Wings over Abbey Road over Harlow Playhouse

WINGS OVER ABBEY ROAD Saturday 25 April 7.30pm ALTHOUGH released before “Let It Be”, “Abbey Road” was The Beatles’ last recorded album – The biggest band in history at the very height of their success. Paul McCartney then went on to form “Wings”, a phenomenal band that released 23 singles and 9 albums, and toured […]

Giants of Rock ‘n’ Roll coming to Harlow Playhouse

FOUR giants of the Rock ‘n’ Roll world come together for the first time at the Playhouse Harlow for BE BOP A LULA!
Eddie Cochran, Gene Vincent, Billy Fury and Roy Orbison will be brought to life on stage in Harlow. Backed by some of the UK’s finest musicians, Gavin Stanley and Lars Young recreate these legends with passion and a very real ‘feel’ of the artists and their music. This is your chance to catch the show locally before it heads to the West End.

Review: Circus of Horrors at Harlow Playhouse

THERE aren’t too many scenarios where you find yourself staring at a dwarf’s genitals as the precursor to your Sunday evening entertainment. That said, The Circus of Horrors is not your everyday piece of theatre. Part Rocky Horror Show and Part Aerosmith Tribute Act, Night of the Zombie is as ever, all big hair and fake blood and not for the easily offended.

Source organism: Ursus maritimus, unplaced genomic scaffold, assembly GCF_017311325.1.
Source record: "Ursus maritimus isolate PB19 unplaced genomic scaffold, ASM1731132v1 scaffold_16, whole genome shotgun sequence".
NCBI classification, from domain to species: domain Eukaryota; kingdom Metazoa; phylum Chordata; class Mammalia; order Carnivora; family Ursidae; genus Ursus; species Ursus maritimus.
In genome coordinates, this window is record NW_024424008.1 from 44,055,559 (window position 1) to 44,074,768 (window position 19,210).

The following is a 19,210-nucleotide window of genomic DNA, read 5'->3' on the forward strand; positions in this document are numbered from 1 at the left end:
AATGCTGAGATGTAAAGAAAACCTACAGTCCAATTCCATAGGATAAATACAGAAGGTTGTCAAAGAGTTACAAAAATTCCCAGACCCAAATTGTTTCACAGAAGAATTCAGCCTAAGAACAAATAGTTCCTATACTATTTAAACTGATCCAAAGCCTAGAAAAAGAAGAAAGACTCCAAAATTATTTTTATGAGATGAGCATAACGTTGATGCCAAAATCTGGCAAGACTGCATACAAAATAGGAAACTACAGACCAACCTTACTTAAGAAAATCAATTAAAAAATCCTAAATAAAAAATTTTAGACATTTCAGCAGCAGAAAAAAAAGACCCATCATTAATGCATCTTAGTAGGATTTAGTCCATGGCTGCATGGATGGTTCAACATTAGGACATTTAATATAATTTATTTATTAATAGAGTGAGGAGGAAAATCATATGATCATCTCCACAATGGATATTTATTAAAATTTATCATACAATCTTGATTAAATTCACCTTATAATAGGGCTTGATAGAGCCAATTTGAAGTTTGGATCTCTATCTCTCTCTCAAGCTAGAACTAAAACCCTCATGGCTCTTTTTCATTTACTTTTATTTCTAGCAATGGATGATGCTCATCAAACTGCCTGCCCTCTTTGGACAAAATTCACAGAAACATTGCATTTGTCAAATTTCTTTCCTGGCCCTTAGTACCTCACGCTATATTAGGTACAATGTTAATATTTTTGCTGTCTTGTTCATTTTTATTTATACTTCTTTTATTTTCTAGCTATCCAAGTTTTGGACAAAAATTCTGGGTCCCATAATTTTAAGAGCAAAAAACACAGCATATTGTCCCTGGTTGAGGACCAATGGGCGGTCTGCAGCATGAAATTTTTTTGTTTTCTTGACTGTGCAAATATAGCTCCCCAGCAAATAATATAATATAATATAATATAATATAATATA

Comedy: Live at the Harlow Playhouse returns

Live at the Playhouse is bringing back another phenomenal line-up of top TV comedians to the Harlow Playhouse on the 6th March 2015. The fantastic line-up includes Damian Clark, Mick Ferry, Raymond & Mr Timpkins Revue and Nick Dixon. The compere of the evening will be the brilliant Mark Olver. 

With a hugely talented roster of comedians to tickle all taste buds, laughter is guaranteed. The evening includes a variety of deadpan, observational and alternative comedy, making both nights a perfect night out for all comedy fans.

Review: The Accrington Pals

THE whole play is held together by the matriarchal May, played by Sue Macpherson. Sue pitches the part perfectly as May tries to keep mind and body together as well as a fear and yearning for young artist Tom, played by David Baker. David also performed very well as the young artist with burning desire and a lust for life.

Review: Helen of Troy in a modern setting

WITH the action shared between just two actors, co-writer Tamsin Shasa’s Helen, and her guard who seems at points more her captor, in his combat fatigues, it is a deliberately physical performance, told more in movement than in the one sided dialogue. This leaves the audience lacking any real context, despite continued references to Troy, and her face.

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